Coal Tattoo

There it is this morning, right at the top of the front page of the Daily Mail:

Coal industry, state may see decline.

George Hohmann wrote the story:

The coal industry has been a major force in keeping West Virginia out of a recession but the industry’s – and state’s – fortunes may be about to change.

George noted the recent national business media reports:

“‘Collapse’ isn’t a word to be bandied about in mining circles,” The Wall Street Journal observed last week. “But how else to describe the recent precipitous drop in stocks of U.S. coal producers?”

The Journal noted that companies reporting production problems have had their stocks hammered after they disclose bad news.

From a larger perspective, the newspaper noted that the industry has become increasingly focused on producing coking coal. The Journal reported that global financial services firm Morgan Stanley has determined that while coking coal is less than 10 percent of total U.S. coal output, it accounts for about half of the sector’s earnings.

“Japan, China, India and Europe import nearly three quarters of the world’s seaborne coking coal,” The Journal said, referring to coal shipped on ocean barges. “Everything from natural disasters to monetary tightening have cut or could cut steel demand in those regions. Meanwhile, half the world’s exports of coking coal comes from Australia, where output is now recovering after last year’s floods.”

The story went on:

West Virginia’s coal industry faces some unique problems. One is the fact that after 100 years of mining, the easily reached seams of coal have been mined. The state is, as The Journal put it, “a veritable Swiss cheese of old shafts.”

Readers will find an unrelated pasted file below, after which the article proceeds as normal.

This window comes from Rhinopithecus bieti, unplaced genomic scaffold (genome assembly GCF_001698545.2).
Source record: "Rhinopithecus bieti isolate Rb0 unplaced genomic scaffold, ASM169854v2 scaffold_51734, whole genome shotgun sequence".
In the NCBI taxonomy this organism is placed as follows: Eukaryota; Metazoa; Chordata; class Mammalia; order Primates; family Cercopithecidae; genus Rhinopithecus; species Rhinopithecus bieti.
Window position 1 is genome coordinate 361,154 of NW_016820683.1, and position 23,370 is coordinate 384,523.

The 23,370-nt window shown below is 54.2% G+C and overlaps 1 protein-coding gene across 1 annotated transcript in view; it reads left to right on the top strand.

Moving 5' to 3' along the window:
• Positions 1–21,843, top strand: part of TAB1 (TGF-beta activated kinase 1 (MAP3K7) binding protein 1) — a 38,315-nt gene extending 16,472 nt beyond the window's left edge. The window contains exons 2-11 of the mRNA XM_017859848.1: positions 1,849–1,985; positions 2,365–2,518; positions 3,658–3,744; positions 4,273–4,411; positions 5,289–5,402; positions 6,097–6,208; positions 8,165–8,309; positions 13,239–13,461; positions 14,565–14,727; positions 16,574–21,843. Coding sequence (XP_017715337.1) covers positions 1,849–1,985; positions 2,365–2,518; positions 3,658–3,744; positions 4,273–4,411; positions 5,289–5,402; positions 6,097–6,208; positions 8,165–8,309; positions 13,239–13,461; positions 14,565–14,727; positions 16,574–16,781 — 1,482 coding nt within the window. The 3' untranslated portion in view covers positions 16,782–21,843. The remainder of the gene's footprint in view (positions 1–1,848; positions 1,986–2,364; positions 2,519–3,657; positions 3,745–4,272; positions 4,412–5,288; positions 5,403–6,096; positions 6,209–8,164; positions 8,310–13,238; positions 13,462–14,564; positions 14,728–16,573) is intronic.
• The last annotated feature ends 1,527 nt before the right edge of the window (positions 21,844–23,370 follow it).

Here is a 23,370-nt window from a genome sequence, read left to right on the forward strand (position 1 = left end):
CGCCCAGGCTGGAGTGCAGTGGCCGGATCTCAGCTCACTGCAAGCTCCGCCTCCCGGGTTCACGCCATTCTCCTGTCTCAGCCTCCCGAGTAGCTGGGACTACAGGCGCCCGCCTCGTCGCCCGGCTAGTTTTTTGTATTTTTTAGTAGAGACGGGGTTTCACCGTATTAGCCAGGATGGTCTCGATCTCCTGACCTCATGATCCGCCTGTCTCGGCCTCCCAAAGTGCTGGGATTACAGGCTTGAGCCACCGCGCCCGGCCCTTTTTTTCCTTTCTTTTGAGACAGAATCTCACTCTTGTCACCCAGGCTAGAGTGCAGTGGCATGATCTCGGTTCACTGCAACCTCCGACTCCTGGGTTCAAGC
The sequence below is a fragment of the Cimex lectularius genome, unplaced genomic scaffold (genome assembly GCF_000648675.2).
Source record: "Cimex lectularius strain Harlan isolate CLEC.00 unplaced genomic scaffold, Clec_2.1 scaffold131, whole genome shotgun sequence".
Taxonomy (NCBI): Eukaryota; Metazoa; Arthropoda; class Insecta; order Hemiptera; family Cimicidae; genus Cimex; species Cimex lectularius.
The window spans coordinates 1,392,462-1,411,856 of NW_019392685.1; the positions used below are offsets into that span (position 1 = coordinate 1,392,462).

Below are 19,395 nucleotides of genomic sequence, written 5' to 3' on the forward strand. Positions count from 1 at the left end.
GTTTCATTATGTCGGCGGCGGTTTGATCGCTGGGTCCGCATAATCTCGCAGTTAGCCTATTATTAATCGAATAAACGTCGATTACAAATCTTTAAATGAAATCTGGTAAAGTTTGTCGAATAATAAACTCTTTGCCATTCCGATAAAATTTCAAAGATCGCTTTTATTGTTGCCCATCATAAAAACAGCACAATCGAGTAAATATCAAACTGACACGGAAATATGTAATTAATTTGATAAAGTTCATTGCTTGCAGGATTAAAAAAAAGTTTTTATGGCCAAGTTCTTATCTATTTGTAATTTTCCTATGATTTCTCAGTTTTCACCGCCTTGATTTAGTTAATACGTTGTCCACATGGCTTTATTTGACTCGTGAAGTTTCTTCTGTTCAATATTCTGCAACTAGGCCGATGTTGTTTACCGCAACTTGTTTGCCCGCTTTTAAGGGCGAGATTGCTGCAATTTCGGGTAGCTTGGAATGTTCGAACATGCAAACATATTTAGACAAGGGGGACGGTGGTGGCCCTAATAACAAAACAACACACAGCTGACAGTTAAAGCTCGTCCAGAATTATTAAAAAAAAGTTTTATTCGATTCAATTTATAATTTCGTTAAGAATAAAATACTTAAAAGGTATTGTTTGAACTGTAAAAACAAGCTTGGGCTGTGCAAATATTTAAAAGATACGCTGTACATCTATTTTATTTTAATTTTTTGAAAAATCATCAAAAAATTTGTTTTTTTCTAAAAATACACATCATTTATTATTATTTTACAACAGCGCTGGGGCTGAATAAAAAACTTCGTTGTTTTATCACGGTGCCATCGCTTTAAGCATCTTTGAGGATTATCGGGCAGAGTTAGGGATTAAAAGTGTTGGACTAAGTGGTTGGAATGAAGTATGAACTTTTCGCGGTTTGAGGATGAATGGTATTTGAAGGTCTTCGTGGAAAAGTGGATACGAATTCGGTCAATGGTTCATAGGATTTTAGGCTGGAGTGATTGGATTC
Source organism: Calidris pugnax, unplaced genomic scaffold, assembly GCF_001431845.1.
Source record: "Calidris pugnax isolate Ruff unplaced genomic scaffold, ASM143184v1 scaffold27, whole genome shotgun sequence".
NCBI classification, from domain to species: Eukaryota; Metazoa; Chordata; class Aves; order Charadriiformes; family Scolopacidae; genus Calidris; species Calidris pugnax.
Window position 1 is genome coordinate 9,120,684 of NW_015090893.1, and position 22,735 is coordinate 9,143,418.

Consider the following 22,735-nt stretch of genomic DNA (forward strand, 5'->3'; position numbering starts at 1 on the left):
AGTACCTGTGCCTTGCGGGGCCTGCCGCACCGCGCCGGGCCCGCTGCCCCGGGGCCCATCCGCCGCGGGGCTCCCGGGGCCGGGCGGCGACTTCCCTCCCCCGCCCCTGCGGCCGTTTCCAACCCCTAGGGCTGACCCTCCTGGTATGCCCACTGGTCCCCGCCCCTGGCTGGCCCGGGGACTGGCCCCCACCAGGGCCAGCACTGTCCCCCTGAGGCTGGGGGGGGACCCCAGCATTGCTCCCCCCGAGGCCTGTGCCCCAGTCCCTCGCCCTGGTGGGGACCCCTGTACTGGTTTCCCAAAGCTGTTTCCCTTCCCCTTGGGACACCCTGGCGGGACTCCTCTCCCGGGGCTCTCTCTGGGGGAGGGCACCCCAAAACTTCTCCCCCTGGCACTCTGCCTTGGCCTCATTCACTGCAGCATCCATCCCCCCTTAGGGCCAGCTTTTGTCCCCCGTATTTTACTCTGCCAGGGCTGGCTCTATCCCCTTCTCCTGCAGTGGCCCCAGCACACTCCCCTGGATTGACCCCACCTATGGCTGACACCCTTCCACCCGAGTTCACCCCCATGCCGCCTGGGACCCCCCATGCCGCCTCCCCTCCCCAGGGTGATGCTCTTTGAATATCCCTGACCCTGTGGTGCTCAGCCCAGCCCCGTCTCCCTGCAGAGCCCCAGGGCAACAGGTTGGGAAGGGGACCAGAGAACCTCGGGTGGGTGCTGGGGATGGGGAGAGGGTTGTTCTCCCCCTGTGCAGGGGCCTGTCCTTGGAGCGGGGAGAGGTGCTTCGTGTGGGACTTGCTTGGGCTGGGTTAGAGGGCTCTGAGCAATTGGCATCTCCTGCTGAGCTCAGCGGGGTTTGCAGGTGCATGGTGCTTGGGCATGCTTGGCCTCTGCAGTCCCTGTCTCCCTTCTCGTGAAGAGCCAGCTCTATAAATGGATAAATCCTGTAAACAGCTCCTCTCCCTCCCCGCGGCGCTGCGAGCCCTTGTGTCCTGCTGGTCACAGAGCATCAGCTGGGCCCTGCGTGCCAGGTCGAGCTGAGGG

Ah yes, but then:

Another is the industry’s ongoing battles with the federal Environmental Protection Agency.

And George let Bill Raney go on:

“The challenges are clearly there, such as the accessibility to the seams. And we’ve risen to those challenges. When you look at production, I think you’ll see we’re on the upswing compared to last year, up 2 or 3 percent,” said Bill Raney, president of the West Virginia Coal Association. “I continue to contend we have the best coal miners and coal mine managers in the world and they know how to address those challenges.

“It’s remarkable to me there’s demand for our coal all over the world and yet the federal government seems to be doing everything they can to diminish the use of coal in this country, even though America has more coal than any other country in the world,” he said.

Coal industry officials continue to try to frame this story as one where the evil Obama administration is the root of any problems the industry has, despite the clear evidence that market forecasters are saying the huge declines coming to Central Appalachian coal production are not driven by any EPA initiatives.

Coalfield media folks aren’t necessarily cutting through this quite clearly enough yet — and they aren’t challenging public officials for a plan for how to deal with the impending problems. But looking at today’s Daily Mail — and last week’s State Journal editorial — it’s clear people are starting to catch on.

Next thing you know, Hoppy Kercheval will jump on the bandwagon …